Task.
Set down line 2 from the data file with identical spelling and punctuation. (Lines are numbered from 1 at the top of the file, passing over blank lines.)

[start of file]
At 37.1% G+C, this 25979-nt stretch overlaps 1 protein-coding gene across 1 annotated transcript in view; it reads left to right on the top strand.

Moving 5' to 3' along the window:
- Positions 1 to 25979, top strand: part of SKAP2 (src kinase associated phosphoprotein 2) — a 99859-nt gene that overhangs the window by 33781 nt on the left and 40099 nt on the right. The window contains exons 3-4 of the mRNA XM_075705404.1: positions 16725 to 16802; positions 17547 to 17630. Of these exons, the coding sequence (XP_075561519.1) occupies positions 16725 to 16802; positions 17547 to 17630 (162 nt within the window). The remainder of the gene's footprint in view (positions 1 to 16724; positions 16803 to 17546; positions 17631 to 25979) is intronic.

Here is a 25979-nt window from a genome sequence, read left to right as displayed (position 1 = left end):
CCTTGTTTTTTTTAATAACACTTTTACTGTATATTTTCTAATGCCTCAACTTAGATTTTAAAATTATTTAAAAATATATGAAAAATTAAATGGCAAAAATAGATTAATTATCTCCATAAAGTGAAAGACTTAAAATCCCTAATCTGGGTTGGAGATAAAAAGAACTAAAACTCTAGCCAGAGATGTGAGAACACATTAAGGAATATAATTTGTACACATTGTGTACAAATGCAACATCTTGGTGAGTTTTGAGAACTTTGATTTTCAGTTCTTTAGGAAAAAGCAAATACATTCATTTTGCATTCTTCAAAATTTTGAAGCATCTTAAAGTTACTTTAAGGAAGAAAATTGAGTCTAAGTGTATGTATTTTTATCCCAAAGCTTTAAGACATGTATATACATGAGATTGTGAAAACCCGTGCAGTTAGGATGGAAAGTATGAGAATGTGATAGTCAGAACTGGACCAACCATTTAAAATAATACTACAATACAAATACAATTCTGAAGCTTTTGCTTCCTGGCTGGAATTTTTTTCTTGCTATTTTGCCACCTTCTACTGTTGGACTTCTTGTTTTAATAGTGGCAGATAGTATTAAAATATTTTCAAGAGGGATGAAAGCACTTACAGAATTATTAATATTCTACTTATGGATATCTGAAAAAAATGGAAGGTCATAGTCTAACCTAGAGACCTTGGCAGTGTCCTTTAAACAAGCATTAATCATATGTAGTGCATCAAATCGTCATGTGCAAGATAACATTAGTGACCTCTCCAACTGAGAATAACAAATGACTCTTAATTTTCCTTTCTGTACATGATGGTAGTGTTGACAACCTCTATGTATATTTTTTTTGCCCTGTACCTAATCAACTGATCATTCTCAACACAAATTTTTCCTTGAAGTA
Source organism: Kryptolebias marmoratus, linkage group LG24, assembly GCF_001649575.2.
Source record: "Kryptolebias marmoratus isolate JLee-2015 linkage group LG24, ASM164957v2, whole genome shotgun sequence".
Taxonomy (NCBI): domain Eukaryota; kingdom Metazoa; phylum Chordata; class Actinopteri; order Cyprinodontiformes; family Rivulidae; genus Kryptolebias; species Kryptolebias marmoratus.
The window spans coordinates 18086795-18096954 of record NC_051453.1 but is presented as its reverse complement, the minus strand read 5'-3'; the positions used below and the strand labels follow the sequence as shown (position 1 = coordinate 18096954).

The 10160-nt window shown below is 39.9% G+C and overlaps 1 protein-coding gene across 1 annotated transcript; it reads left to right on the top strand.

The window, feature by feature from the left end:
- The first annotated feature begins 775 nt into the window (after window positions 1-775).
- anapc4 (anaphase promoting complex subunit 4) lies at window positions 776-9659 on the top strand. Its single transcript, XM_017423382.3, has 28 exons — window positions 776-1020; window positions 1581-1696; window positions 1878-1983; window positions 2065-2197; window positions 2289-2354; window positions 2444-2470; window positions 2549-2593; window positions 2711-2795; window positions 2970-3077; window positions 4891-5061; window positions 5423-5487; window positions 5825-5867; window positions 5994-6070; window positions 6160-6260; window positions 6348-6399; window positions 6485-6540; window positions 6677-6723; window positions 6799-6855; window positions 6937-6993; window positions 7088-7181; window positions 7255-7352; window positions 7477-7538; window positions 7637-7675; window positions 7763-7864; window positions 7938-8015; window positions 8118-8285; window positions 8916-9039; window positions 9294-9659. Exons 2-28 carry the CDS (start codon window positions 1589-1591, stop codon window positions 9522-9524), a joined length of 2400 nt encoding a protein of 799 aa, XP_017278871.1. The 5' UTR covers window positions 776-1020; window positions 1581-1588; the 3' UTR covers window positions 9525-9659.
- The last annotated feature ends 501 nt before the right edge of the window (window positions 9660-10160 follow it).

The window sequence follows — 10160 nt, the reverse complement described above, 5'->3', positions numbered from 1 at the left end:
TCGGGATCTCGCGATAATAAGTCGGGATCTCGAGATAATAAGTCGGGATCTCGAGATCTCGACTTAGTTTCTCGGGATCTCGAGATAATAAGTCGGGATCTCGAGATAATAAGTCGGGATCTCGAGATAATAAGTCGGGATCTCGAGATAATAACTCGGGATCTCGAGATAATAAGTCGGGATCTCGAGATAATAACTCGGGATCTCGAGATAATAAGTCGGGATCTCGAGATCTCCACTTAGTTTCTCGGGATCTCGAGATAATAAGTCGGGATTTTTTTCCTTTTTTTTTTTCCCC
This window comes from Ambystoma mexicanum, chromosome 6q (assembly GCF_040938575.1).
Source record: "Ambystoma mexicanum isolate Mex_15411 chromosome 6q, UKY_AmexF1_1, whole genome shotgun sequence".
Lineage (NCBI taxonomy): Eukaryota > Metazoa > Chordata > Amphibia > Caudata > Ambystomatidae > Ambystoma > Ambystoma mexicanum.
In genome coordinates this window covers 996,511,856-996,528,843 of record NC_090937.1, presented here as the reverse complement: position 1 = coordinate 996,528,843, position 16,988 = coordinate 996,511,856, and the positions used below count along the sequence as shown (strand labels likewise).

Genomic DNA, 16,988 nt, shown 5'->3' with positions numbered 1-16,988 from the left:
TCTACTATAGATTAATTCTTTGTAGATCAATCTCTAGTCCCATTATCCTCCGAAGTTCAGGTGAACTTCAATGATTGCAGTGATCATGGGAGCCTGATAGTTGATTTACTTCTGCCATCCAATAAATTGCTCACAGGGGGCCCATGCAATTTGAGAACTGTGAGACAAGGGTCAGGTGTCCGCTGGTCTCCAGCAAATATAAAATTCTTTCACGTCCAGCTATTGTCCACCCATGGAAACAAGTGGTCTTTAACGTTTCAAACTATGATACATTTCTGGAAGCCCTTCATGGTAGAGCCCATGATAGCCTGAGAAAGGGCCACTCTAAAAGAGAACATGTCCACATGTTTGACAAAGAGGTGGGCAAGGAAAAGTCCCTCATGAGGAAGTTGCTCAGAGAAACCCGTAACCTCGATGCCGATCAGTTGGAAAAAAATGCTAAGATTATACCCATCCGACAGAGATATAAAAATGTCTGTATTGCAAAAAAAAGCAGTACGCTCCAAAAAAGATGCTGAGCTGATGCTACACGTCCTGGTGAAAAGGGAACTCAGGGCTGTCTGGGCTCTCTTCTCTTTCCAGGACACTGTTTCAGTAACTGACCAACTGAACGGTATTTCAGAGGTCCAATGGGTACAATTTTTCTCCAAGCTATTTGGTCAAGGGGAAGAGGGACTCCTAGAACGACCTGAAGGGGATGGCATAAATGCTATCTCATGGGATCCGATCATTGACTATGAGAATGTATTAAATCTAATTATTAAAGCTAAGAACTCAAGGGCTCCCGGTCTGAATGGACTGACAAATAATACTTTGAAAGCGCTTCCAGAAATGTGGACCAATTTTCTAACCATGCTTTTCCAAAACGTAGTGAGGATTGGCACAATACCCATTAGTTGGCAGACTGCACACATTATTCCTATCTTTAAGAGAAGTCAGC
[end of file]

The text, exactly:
Moving 5' to 3' along the window: